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Insurers Refuse to Pay ER Bills

Health insurance is intended to cover you in case of any medical emergency. Included in this are doctor visits, hospital stays and if needed, trips to the emergency room. Consumers who have health insurance shouldn’t have to second guess their choice to go to the emergency room if they find themselves ill or injured.

Cloyd’s case

Heath insurers are denying ER visits. One such case happened in August of 2017 when a woman named Brittany Cloyd went to the ER after having debilitating pains in her abdomen.  Cloyd was diagnosed with ovarian cysts, treated with pain medication and sent home.

A few weeks later, Ms. Cloyd received a bill over $12,000 for the ER visit. Her health care provider, Anthem Blue Cross, sent a letter with her bill stating that her visit did not meet their definition of an emergency. Unfortunately, Cloyd was just one of many Americans who have paid the price of the health insurance industry practice of denying ER claims.

Doctor-Patient Rights Project

According to a Doctor-Patient Rights Project (DPRP) study, Anthem has been known to give denials for cases such as Brittany Cloyd’s. Anthem and its affiliates make up the nation’s largest private health insurer. DPRP states that Anthem put forth a denial policy in order to make policyholders weary of visiting the ER for fear of receiving a bill such as Cloyd’s. This policy by Anthem has also been noted to alienate those in poor or rural areas. A spokesperson for Anthem has come out to say that their review of certain claims is meant to reduce the recent trend of an unnecessary ER visit. Anthem had not stated what constituted as an appropriate reason for one of their policyholders to visit the emergency room.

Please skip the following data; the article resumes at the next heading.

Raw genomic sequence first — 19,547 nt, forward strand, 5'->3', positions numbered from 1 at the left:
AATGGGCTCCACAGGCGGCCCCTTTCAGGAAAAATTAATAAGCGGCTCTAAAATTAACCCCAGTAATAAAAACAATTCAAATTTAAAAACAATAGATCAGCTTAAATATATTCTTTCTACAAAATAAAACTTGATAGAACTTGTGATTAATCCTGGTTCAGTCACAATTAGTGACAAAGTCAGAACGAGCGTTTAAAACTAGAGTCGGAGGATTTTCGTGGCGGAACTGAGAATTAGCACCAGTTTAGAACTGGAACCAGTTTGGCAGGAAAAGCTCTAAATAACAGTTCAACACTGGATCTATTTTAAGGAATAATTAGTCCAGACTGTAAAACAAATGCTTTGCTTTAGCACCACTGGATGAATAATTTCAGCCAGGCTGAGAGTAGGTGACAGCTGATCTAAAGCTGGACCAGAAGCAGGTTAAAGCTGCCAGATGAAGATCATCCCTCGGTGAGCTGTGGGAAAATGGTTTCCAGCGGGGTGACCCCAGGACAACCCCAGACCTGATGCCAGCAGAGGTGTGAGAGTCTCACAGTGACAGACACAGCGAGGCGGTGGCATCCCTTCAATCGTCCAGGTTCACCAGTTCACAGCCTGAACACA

In a letter addressed to companies insured by Anthem, they stated that they did not want company employees to go to the ER for an immediate care need when they could easily visit their own primary doctor. The problem lies when cases such as Cloyd’s, who did not know her visit wasn’t an emergency but was desperately seeking help. Anthem has said that a quarter of their subscriber’s ER visits could have been treated elsewhere.

DPRP states, one in five people have recorded ER visits. This amounts to 137 million visits a year. The CDC has reported that 43 percent of all ER visits result in admissions to the hospital.

American Consumers Pay The Bill

The American College of Emergency Physicians and Medical Association have filed lawsuits against Anthem because of their policy on denying ER claims. This is essentially a violation of the Prudent Layperson Standard. These standards were set to decide, by the average person’s knowledge of medicine, whether you had sufficient reasoning to visit an emergency room. It is a ludicrous thought that a typical insured person would have to guess if their emergency is severe enough before seeking treatment.

If your claim has been denied, you may file an appeal with documentation of why your claim is valid. If the denial still stands, contact an experienced insurance claim denial attorney at The Law Offices of Sadaka Associates for a free consultation to assess your claim.



Principal & Founder
This article was written by Mark Sadaka, a seasoned trial lawyer in nationally significant cases. He fearlessly champions clients impacted by fatal or severe injuries caused by others or corporations. Renowned for his expertise in complex litigation, he's featured in books, sought after by media for interviews, and a highly sought speaker. Notably, he exclusively represents individuals facing life-changing injuries or substantial financial losses.

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